ELDERSBURG — Slim might be "in," but not when one is worm fishing. Just ask Timonium angler Shep Shepperd, or better still his son, Todd, who made a trophy catch of sorts the other day at Liberty Reservoir near here.
The younger Shepperd got a bluegill of 11 1/2 inches that weighed 1 1/2 pounds, mighty good for a 'gill, though considerably shy of the Fishing In Maryland record of 2 3/4 pounds (14 inches) for one taken in April 1978 by Alvin Riggs of Mechanicsville, St. Mary's County, in a Southern Maryland farm pond.
In all of last year, only three larger bluegills listed in the annual Fishing In Maryland publication topped Todd's catch. The International Game Fish Association world record is 4 3/4 pounds for an Alabama catch made 41 years ago, but any bluegill of 11 inches or more israre.
Todd took his fish on a blown-up night crawler, a trick learned from his father. Before placing the who worm on the hook it is injected with air, which not only fattens it up, but also makes it more evident to fish -- and even more important, makes it buoyant.
The buoyancy bars the bait from hugging the bottom. Instead, it is suspended above the bottom where a fish can grab it easily.
The air isinjected by a small, inexpensive squeeze bottle rigged with a hollowneedle point. The blower unit is available at many tackle shops.
Shep has been using the blown-up worm technique for many years, primarily at Loch Raven in Baltimore County, where he has caught big fish consistently -- and a wide variety, including rockfish hybrids, bass,yellow perch, catfish crappies and bluegills.
His rig consists ofa sinker big enough to hold bottom, a short leader from the sinker to the hook, which baited with the buoyant worm rises several inches or more above the bottom. The worm is an open target for cruising fish.
Elsewhere, regardless of what we constantly hear, such a thing as a free lunch is still available -- at least a free hunting trip. And Carroll County has nine of them, another couple are available just outside the county line.
Public hunting on county and privately owned land comes under DNR's Cooperative Wildlife Management Plan,with about 500 hunters taking advantage of the free hunts, but DNR would like to see more.
We'll cover how to get that hunting opportunity, but first what's available. The following all offer squirrel, rabbit and deer hunting. For bushy-tails and cottontails, the outlook is fair, but for deer, it's good. All have woodlands and fields; somehave wetlands. Except where noted, deer hunting is open to bow, muzzleloader and modern firearms.
* Hanover Watershed: 337 acres located in the northern section of the county, which can accommodate 20 hunters at a time and is part of the Hanover water supply. Hunting is Mondays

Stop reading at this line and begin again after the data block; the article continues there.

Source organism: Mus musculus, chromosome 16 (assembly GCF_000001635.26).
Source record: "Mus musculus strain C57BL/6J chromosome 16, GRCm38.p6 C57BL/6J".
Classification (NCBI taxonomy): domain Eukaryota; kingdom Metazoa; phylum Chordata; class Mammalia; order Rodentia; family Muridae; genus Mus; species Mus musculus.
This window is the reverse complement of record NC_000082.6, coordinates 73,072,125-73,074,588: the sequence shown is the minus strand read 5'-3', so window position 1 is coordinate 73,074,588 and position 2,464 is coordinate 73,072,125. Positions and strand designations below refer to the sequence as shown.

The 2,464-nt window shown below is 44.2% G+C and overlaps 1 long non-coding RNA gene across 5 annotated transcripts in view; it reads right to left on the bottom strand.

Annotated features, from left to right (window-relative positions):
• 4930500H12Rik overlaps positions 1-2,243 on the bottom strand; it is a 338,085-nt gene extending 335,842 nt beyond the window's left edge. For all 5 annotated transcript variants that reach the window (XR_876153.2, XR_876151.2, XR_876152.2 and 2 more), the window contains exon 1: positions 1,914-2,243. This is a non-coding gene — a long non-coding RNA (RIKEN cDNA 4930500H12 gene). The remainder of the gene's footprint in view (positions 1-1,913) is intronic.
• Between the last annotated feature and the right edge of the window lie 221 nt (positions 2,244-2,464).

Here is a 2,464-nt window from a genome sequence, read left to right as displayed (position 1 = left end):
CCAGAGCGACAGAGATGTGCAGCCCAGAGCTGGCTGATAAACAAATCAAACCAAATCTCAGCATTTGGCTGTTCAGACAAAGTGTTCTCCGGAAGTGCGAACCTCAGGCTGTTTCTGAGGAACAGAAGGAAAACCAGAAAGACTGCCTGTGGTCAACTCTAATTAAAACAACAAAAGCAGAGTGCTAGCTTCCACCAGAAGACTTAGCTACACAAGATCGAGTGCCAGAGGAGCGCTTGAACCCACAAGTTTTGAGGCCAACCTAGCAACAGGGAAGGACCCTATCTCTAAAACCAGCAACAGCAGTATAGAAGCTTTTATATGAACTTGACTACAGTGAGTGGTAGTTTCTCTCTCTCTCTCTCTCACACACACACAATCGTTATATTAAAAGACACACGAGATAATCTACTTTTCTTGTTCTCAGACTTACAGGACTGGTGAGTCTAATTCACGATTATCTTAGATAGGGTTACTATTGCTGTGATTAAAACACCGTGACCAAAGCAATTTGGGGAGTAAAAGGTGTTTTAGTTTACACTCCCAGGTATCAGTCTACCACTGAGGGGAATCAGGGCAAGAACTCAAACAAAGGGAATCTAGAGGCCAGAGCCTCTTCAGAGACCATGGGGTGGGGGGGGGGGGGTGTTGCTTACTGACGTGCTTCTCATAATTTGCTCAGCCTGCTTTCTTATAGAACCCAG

* Saw Mill: 500 acres, 10 miles northof Westminster, off Route 97, 10 hunters who can shoot Mondays, Wednesdays and Fridays; owned by the county.
* Speigel: 250 acres, bordering on the north of Saw Mill, can accommodate eight hunters, shootMondays, Wednesdays and Fridays, and also has some good shooting forwood ducks and mallards; owned by the county.
* Maring: 237 acres, north of Mount Airy at Woodbine and Gillis Roads, five hunters, andhunted Mondays through Saturdays. County property.
* Faver: 23 acres, county property just north of Maring, can accommodate three hunters, and is shot Mondays through Saturdays.
* Woodbrook: 326 acres, county-owned, and north of Mount Airy on Gillis Falls Road, seven hunters, but crops are still standing, thus can't be hunted for two tothree more weeks.
* Harper Farm: 515 acres of privately owned property on Route 30 near Hampstead, four hunters.
* Seiler Farm: 330acres, privately owned land just west of the Harper farm, four hunters Tuesdays through Saturdays.
* Brooks Farm: 215 acres of privately owned land south of the Harper farm, and can accommodate four hunters, Mondays, Wednesdays and Fridays.
* Dover: 151 acres owned by DNR, in Baltimore County, just west of the Harper farm, three huntersMondays, Wednesdays and Fridays.
* Hugg Thomas: 276 acres just south of Sykesville in Howard County off Route 32, also offers doves, and could provide Canada goose hunting. Grass is being mowed there, which should attract honkers. Six hunters can be accommodated Mondays through Saturdays.
For reservations on any of these, hunters can apply for permits which are valid for a specified date within eight days of application, said Winter Smith, a seasonal conservation agent atGwynnbrook. Upon confirmation by phone, the reservation will be made.
First, a hunter must apply for a general permit, which can be done in person at Gwynnbrook, from 7:30 to 11:30 a.m. Needed will be a hunting license, any stamps required for a species of game and the automobile tag number of the hunter.
If a mail application is desired, send photo copies of the requirements to to Gwynnbrook Wildlife Office, 3740 Gwynnbrook Ave., Owings Mills 21117.
Call for a reservation or information at 356-9272.